Q: "Hi Valerie, I have always wanted to learn photography. Though I'm far from being even a novice in photography but have a very strong urge to learn it. My question is whether photography is for those born with a seed for it or can a person develop it as a skill from 0 (like me) ?
In addition to it, what must be my approach to learn photography because at present all I have is a point-and-shoot camera. Do I need to start with a workshop or any other way? Thanks." U. Kartikey
A: "That's a great question and a topic that many probably wonder about but never ask! There's never been a better time to learn photography. Everything that you need to learn about the technical aspect of the craft is available online and mostly for free. This is a huge advantage what didn't exist 15 years ago even! For some, a classroom setting is better than learning online and there are photography classes offered everywhere through community colleges, etc.
You are also raising a very good point about 'natural talent' and the part it plays in the outcome. Learning the technical aspects of photography is the easy part that is accessible to all. Everyone can take a technically great picture but not everyone can make a compelling image. The rest of the ingredients you need is a combination of passion, determination and LOTS of practice. I do believe in natural talent but that comes in various forms. We are all talented at something. Some will see a perfect composition right away without ever having to think about composition rules. Others will have the ability to see a story in a frame and, with the technical skills they acquired with experience, will be able capture that moment flawlessly. Some new photographers have such great people skills, they can position themselves as portrait photographers because they have a natural talent at interacting with their subject, etc.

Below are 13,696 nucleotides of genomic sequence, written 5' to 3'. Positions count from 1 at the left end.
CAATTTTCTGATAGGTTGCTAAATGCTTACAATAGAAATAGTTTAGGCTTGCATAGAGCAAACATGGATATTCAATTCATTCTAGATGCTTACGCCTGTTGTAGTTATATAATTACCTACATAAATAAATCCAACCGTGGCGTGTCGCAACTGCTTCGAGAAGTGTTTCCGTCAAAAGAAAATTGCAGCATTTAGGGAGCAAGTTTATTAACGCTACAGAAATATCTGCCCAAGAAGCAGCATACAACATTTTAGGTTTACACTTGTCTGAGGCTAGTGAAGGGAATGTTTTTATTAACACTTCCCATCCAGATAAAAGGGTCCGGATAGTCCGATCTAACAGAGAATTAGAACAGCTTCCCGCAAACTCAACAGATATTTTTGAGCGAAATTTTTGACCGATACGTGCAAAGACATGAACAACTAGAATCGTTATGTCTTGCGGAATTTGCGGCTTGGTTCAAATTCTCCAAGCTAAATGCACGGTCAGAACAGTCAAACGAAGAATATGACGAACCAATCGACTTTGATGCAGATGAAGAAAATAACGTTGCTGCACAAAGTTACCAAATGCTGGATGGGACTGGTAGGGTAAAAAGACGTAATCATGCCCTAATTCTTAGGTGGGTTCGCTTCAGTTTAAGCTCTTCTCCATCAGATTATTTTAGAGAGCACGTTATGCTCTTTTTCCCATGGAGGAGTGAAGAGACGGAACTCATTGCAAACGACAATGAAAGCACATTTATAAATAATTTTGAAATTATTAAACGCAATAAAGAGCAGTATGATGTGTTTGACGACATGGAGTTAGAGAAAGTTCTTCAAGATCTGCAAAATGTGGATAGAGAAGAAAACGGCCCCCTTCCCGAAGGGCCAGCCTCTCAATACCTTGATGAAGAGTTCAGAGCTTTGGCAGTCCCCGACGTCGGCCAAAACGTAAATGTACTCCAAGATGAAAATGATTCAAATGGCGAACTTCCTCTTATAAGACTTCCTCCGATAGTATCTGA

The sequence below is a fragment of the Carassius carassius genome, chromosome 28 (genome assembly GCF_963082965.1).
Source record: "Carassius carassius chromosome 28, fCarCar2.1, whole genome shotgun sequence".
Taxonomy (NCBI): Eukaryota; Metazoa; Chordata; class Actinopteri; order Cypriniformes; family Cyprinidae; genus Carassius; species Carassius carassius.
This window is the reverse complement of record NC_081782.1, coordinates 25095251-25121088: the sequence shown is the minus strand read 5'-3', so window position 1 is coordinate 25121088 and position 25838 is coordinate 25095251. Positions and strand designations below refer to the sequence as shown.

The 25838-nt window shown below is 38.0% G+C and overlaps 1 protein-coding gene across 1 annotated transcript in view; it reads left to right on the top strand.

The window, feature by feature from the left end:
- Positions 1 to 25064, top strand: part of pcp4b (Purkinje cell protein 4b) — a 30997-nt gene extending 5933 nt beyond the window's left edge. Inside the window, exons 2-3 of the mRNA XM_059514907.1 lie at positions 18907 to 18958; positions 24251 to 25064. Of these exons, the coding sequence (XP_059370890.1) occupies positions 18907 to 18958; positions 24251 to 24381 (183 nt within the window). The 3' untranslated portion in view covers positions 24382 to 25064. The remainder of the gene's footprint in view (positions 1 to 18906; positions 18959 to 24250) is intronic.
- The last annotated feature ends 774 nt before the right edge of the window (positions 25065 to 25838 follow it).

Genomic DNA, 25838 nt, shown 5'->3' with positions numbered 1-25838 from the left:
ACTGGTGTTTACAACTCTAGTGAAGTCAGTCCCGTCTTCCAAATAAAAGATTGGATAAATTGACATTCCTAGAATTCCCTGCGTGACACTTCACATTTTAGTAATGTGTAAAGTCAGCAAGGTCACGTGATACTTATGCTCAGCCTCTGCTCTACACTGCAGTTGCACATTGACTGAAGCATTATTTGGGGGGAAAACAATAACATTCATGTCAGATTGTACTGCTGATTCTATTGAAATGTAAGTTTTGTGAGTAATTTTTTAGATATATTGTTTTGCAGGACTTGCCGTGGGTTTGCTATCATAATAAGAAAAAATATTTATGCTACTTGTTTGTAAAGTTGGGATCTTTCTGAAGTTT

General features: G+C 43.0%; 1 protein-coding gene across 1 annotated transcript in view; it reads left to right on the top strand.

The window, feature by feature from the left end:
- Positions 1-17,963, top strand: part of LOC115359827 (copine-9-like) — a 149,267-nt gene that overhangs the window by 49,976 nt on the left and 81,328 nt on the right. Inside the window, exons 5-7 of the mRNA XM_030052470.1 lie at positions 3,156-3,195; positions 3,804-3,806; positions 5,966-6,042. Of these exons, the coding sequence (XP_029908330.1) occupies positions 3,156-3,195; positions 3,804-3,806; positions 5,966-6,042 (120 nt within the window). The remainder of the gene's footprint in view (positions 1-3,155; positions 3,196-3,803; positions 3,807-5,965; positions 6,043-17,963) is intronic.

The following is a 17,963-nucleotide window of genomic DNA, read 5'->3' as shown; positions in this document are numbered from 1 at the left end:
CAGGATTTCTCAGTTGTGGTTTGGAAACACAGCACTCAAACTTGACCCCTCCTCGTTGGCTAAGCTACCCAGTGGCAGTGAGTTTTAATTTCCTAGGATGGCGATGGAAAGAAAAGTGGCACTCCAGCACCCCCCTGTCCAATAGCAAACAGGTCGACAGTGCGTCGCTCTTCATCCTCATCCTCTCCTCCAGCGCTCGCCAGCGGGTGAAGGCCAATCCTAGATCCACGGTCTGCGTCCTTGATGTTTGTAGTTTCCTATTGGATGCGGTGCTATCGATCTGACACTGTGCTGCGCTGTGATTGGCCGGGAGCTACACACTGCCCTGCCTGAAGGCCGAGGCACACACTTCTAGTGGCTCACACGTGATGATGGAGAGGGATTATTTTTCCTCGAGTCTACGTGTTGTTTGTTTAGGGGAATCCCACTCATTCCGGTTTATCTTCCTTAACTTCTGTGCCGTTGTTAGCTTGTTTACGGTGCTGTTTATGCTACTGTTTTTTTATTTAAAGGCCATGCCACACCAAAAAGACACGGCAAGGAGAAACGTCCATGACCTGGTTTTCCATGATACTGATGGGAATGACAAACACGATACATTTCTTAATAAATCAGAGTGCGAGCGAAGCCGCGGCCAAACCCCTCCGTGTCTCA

If you are just starting out, try a lot of different things until you find one genre (or several) that you are truly passionate about. If you focus on what you love, you're half way there! With passion, determination and experience you will grow and develop a style.
About gear: Your point and shoot probably has some manual settings that you can experiment with. Start with what you own. Remember that the camera doesn't make the photograph and you can take killer shots with any point and shoot or camera phone. As your skills improve and you start to feel limited by your gear, then consider upgrading. Go to a camera store, rent or experiment with a friend's camera to determine what feels right for you. It may not be a DSLR system, there are hundreds of choices out there. There are no bad cameras. Take your time to figure out what you really want to spend your money on.
About education: As I mentioned above, most of what you need to learn on how to use your camera is available for free, you can also learn a lot about techniques and composition online. Join a local photo community or photo walk group. Start a photo project such as a 365 day challenge. Anything that will make you want to go out and shoot everyday! Photo workshops are also a great way to learn in the field with like-minded people. There are many options available that range from a few hours to a few weeks.
Most importantly, shoot for yourself. Do not worry about pleasing others with your pictures (or we'd all be photographing kittens and puppies to post on Facebook...) Follow your heart and your vision. As long as you are not shooting for clients, make yourself happy first! As you grow, get some honest and reliable critique of your work in order to improve on it.
Remember the number one rule: Have fun with your camera! I hope this helps and I wish you the best." Valérie
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